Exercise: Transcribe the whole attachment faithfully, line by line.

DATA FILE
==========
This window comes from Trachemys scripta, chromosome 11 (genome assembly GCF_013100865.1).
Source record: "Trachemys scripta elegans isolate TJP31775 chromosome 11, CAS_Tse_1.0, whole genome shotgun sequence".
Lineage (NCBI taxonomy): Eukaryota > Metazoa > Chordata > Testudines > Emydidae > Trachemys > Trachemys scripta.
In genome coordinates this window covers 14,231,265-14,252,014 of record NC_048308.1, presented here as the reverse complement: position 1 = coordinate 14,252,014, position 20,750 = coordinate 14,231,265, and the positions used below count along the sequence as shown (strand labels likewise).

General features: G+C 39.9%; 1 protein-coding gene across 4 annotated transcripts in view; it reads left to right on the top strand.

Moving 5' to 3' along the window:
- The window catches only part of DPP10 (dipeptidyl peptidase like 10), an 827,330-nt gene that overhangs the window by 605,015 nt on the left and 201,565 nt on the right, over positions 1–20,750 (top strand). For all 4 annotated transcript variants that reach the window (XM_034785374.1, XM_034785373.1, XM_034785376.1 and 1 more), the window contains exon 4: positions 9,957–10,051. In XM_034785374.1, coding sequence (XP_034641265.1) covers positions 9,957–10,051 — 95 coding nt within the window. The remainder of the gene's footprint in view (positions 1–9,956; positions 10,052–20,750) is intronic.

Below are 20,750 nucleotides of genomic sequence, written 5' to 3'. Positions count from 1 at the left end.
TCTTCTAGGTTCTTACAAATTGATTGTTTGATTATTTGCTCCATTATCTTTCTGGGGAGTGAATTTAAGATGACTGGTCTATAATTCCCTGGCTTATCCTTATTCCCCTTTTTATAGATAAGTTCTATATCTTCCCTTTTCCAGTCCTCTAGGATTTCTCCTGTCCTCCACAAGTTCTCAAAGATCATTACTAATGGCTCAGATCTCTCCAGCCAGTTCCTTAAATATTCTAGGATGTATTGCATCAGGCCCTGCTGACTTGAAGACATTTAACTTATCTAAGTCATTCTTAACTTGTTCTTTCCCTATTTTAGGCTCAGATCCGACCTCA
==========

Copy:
This window comes from Trachemys scripta, chromosome 11 (genome assembly GCF_013100865.1).
Source record: "Trachemys scripta elegans isolate TJP31775 chromosome 11, CAS_Tse_1.0, whole genome shotgun sequence".
Lineage (NCBI taxonomy): Eukaryota > Metazoa > Chordata > Testudines > Emydidae > Trachemys > Trachemys scripta.
In genome coordinates this window covers 14,231,265-14,252,014 of record NC_048308.1, presented here as the reverse complement: position 1 = coordinate 14,252,014, position 20,750 = coordinate 14,231,265, and the positions used below count along the sequence as shown (strand labels likewise).

General features: G+C 39.9%; 1 protein-coding gene across 4 annotated transcripts in view; it reads left to right on the top strand.

Moving 5' to 3' along the window:
- The window catches only part of DPP10 (dipeptidyl peptidase like 10), an 827,330-nt gene that overhangs the window by 605,015 nt on the left and 201,565 nt on the right, over positions 1–20,750 (top strand). For all 4 annotated transcript variants that reach the window (XM_034785374.1, XM_034785373.1, XM_034785376.1 and 1 more), the window contains exon 4: positions 9,957–10,051. In XM_034785374.1, coding sequence (XP_034641265.1) covers positions 9,957–10,051 — 95 coding nt within the window. The remainder of the gene's footprint in view (positions 1–9,956; positions 10,052–20,750) is intronic.

Below are 20,750 nucleotides of genomic sequence, written 5' to 3'. Positions count from 1 at the left end.
TCTTCTAGGTTCTTACAAATTGATTGTTTGATTATTTGCTCCATTATCTTTCTGGGGAGTGAATTTAAGATGACTGGTCTATAATTCCCTGGCTTATCCTTATTCCCCTTTTTATAGATAAGTTCTATATCTTCCCTTTTCCAGTCCTCTAGGATTTCTCCTGTCCTCCACAAGTTCTCAAAGATCATTACTAATGGCTCAGATCTCTCCAGCCAGTTCCTTAAATATTCTAGGATGTATTGCATCAGGCCCTGCTGACTTGAAGACATTTAACTTATCTAAGTCATTCTTAACTTGTTCTTTCCCTATTTTAGGCTCAGATCCGACCTCA